Publisher: Daedalic Entertainment
Released: 24.10.2018 (06.10.2015 for PC/Mobile)
Platforms: PC, PlayStation 4, Xbox One, Mobile
Reviewed on: PlayStation 4 Pro
Acquired: A copy of this game was provided by a publisher for review purpose
World War 3 has raged the area, no one answers the phone and our character is hungry – obviously, the right thing to do is fighting your way down to the first floor! As a roguelike Skyhill focuses a lot on dying and trying again, but how well does that recipe work for the game?
Is there really any story to Skyhill? Well, sort of, there’s a quick introduction, given with slides, and there are some notes/recordings to find out and about in the hotel. I never really got the hang of the story though. Okay, there’s a bomb going off which makes mutants, and our hero needs to get out. Other than that I’m baffled, and I honestly don’t think it’s enough story to get a score.
Unfortunately, Skyhill looks rather simple. In a cartoony drawn style, neither the playable character nor the mobs felt like they had any unique features. The same goes for the rooms, they pretty much look the same, and although I totally get that a hotel will have the same kind of rooms in general, I find it hard to believe that there are no differences whatsoever. Another thing that kept annoying me, although a small detail, was the symbols showing what you tried to interact with; which were too small and difficult to see for my liking.
One positive to take from the drawn style is the fact that the game runs very smoothly. There’s not any magnificent textures or objects to load, and as a result, you won’t see any stuttering or loading between rooms.
The whole premise of Skyhill is trying and dying. With roguelike elements to make each restart new and unique. Unfortunately, it just doesn’t work. Fighting monsters is purely based on your luck if you hit them or not. Whatever you scavenge seems to be pure luck. And the game never (and I do mean never) awarded me for checking out more rooms than the absolute minimum.
Skyhill has some of the same systems as The Last of Us when it comes to crafting “usables”. For example, lots of metal sheets allow you to make nails, which you’ll need to craft weapons. Personally, I found the game to offer way too few items to craft, even after unlocking better craft benches and I solely had to rely on lucky scavenging. I’m no Gladstone Gander, I’m more like Donald Duck… So my luck kept failing me. So basically I found the gameplay to offer little, and what little it did offer was way too luck-based.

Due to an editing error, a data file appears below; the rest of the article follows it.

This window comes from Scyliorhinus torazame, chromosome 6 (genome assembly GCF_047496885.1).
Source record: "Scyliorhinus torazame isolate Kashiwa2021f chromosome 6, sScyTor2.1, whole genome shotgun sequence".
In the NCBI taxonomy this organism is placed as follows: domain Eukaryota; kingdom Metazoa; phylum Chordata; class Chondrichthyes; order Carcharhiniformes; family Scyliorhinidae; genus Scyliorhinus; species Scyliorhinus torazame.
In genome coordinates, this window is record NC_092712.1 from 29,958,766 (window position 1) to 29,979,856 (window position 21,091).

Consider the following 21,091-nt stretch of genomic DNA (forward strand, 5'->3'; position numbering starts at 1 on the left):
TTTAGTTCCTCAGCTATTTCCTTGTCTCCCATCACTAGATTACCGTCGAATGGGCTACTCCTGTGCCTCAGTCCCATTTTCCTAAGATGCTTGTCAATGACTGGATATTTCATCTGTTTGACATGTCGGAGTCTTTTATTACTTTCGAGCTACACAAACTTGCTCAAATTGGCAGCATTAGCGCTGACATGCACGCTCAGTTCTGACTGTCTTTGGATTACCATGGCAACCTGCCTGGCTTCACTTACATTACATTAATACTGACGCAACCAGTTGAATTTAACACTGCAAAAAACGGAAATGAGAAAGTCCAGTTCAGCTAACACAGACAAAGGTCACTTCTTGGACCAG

The control schematics for Skyhill are very simplistic, but somehow incredibly clumsy to operate. You’d think it would all be controlled with the arrows/analog stick, but think again! You select the rooms with arrows, but then you for some reason I cannot comprehend, select items to interact with inside that room with L2/R2… Oh, and you pressed the arrow keys inside a room since that seemed natural? Now you’ve selected another room and the camera switches focus. I will admit I have quite a short temper, but it’s been a long time since I’ve been this close to throwing my controller across the room and into the TV. The controls simply don’t work for me, and I don’t understand why they haven’t been sticking with the natural buttons. (Just patch it, please! I can help you with the programming, it’s not difficult!)
Skyhill is focusing a lot on being replayed, again and again (and again). That in itself isn’t wrong, given that you might unlock new abilities between runs, but I found it to become boring after a very short while. It felt like me finding useful stuff was completely random. Ultimately it didn’t allow for any learning and development for me between each new restart, as it was seemingly nothing I could do to ensure my survival. I rarely felt the need for another go immediately, unless the first one was done in less than five minutes. And other roguelikes can have me trapped for hours (I’m looking at you The Binding of Isaac).
Graphics - 5/10
Gameplay - 4/10
Controls - 4/10
Replay Value - 5/10
User Review( votes)
Altogether I can’t help but feel disappointed with Skyhill… I didn’t expect a great story or the best graphics, but I assumed a roguelike would have good gameplay and a simple but effective control system, and that is simply not the case. I found it boring, and the controls are close to unbearable, even though they are next to none existent. If you really want to give this a go, I suggest giving the mobile version a go, at least the touch controls would make more sense.
- Runs well
- Not much of a story
- Little gameplay
- Too much luck based